Part of my tasting note reads, “I actually tried this wine twice. I wasn't happy with the first bottle and thought there may have been some variation caused by the twin top cork. The second bottle was much better and confirmed the failure of the cork in the first bottle. I might add, that with the second bottle the wine had penetrated up past the condom end of the cork, so if there was any taint in the body of a cork proper, it could still have got into the wine. In my bigoted opinion, twin top corks are a very poor alternative, and hopefully with the next vintage this producer will ditch them. Diam are a far better alternative for those that want a natural cork, cork based alternative.”

 

My response to Arnie was, “The cork on this wine has a protective film on the end which is supposed to stop TCA. However, I have seen far too many wines sealed under this closure with cork taint to think it’s a better alternative than Diam or screwcap. And it’s not much better than plain cork in my opinion.

 

If the plastic film is not a 100% seal, and it’s not in all cases, or a tiny drop of wine penetrates past the protective barrier, TCA in the wine is possible.

 

As far as longevity is concerned, there is a big difference between improving and holding. It may last a reasonable time but that does not mean it will get better. It does have good balance, but it’s approachable now and fairly well integrated. It does not have the structure or components (potential complexity) to improve in the long term.

 

Arnie sent me a follow up question. “Can you please explain a bit what structure or components supposed to be there in a wine to improve in long term other then fruit, tannins and acid?

Don't get me wrong I am not opposing to you or questioning you, just want to find out more .”

 

I responded, “For a wine to last, it must have fruit, tannins and acid in balance – as you rightly say. If a wine is fruit forward and has minimal tannins, it has been designed to be consumed young.

 

If there is heap of tannins that bury the fruit, but the fruit is there, it will last and needs time for the tannins to integrate and then even drop out into sediment.

 

As I mentioned previously, there is a difference between wines ability to age and its ability to improve. Wine can age but not improve. For a wine to improve, a well as the structural elements of tannins, fruit and acid, it needs a heap of other things.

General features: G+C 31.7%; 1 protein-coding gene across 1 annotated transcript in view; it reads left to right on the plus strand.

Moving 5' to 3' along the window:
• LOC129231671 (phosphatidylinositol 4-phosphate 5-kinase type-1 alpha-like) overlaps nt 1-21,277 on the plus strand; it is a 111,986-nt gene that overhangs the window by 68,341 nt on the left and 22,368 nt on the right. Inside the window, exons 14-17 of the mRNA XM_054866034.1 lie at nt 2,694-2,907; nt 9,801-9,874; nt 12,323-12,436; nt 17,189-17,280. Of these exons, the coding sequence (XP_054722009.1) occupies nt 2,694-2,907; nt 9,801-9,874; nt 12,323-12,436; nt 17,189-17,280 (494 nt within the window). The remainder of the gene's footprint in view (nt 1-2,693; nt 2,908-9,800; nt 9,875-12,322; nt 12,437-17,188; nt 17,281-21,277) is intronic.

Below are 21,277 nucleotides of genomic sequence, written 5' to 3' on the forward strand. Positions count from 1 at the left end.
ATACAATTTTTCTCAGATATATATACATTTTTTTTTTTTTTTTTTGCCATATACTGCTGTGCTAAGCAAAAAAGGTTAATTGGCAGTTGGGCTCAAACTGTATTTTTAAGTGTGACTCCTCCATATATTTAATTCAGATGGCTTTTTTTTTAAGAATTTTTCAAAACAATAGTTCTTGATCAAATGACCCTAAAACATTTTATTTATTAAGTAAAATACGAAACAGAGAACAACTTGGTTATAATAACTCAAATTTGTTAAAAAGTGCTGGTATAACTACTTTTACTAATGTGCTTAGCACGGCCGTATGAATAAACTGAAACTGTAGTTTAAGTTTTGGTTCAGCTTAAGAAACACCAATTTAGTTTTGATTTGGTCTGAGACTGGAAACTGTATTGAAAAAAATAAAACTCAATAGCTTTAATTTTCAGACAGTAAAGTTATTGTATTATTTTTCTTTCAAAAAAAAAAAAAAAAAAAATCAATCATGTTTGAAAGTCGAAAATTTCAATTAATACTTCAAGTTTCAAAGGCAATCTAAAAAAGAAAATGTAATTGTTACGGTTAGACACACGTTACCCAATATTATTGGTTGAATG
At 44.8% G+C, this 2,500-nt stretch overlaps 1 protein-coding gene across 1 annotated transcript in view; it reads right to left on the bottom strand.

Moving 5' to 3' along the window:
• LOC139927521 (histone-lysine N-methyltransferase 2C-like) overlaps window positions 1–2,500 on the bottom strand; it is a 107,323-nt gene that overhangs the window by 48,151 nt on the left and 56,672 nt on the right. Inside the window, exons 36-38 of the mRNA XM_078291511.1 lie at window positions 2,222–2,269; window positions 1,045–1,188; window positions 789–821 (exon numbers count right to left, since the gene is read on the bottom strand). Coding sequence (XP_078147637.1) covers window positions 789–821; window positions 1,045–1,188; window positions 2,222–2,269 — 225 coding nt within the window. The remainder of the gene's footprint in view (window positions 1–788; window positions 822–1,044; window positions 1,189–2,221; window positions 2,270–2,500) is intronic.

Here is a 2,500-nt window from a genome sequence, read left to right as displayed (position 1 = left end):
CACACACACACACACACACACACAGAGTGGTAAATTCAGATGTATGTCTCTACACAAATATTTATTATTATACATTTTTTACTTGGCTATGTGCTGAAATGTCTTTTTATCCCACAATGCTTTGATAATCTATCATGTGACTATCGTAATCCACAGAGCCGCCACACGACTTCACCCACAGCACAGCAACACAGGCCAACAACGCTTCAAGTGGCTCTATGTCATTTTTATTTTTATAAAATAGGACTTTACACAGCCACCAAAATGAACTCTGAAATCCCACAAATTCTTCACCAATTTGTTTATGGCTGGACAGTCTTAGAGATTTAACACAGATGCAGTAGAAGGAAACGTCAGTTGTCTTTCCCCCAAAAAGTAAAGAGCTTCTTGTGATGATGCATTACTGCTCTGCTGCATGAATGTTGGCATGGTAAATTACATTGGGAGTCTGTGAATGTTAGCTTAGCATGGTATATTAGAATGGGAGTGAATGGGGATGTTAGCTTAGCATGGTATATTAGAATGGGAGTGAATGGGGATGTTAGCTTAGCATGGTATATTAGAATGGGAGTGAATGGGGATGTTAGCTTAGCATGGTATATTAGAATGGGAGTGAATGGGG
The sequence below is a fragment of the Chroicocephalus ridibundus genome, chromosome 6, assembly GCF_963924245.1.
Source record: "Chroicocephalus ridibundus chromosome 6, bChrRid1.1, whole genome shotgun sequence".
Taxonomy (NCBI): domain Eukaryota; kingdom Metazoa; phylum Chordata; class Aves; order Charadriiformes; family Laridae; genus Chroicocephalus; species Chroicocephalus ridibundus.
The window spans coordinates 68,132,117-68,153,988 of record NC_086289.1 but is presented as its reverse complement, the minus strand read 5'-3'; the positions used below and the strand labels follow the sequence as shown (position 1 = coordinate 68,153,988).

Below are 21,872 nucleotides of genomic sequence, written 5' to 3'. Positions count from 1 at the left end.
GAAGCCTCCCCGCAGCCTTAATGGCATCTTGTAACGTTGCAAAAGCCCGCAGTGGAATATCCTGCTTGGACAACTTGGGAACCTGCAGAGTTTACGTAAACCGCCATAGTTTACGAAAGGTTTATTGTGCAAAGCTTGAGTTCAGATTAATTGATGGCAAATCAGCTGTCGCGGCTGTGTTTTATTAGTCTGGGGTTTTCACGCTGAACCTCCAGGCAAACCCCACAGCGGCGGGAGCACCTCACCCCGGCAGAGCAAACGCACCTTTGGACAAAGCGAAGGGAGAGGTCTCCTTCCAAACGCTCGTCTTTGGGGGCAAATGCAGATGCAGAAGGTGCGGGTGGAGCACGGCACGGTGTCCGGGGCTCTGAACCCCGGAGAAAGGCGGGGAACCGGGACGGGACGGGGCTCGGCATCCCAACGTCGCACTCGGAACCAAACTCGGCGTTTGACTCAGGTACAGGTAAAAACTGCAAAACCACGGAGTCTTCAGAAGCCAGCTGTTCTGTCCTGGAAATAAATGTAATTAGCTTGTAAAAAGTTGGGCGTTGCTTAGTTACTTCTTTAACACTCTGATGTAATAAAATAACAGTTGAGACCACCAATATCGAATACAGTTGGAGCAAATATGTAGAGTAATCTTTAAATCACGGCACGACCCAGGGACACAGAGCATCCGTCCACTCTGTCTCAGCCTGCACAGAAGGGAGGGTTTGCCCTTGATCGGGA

For example, if the fruit is over ripe it won’t improve (as well as expected.) If it shows a mix of under ripe and overripe fruit, it may soften but it will never turn into a great wine. Optimal ripeness is just one component. Another is complexity. If say a Shiraz, has been cropped at 8 tons to the acre, it is very unlikely to improve. If it has been pumped full of water (irrigated) and from a hot climate, it is unlikely to improve. If it comes from old vines, or even young vines, that have low to medium cropping levels, has had minimal water, making the vines struggle a bit, had a long, slow, even ripening period, then the chances are it will improve.”

 

In other words, its all about the quality of the fruit. Ordinary fruit will never produce a wine that will be great. It may last and soften, but it won’t have the components (complexity or structure) to improve.

 

It’s All Your Fault!

Yes I mean you. You are the one who is responsible for the possible extinction of a heap of rare and endangered species, like the Iberian lynx, black storks and booted eagles, which are already disappearing in some areas. How uncaring of you, you naughty person you! Shame on you!

 

Well, you do consume wine with a screwcap don’t you? Of bloody course you do, so that’s confirmed, and it is your fault! Well it is if you believe the “fear, blame and emotional blackmailing” wankers in the cork industry, who are at it again, just for a change.

 

According to this news story, which in reality is nothing more than lazy journalism that rehashed a press release as though it is credible news, the people who drink screwcap wines are responsible for the decline in the cork forests. The decline in demand for corks, in reality, only came about for one reason. The quality of corks the Portuguese producers have been foisting on wine producers were unacceptable. Far too many bottles of expensive wine were being wrecked by a fifty cent tree bark plug. Instead of taking responsibility for their own industry, and making a better product, the cork producers are blaming you, the consumer, for the cork forest’s potential demise.

 

There are new technology corks available and they are bloody reliable. Hardy’s are using them for their sparkling wines, and I am yet to have a defective bottle that has been sealed under these new closures. Unfortunately, the average consumer has no idea what sort of cork they will find when they look at a bottle that is sealed with a cork.

 

Cork producers have very effectively shot themselves in the foot and are now blaming the consumer for their loss of blood. Oh! And they would appreciate it if you could pay for their hospital bill too?


 

Feel free to submit your comments!


Copyright © Ric Einstein 2008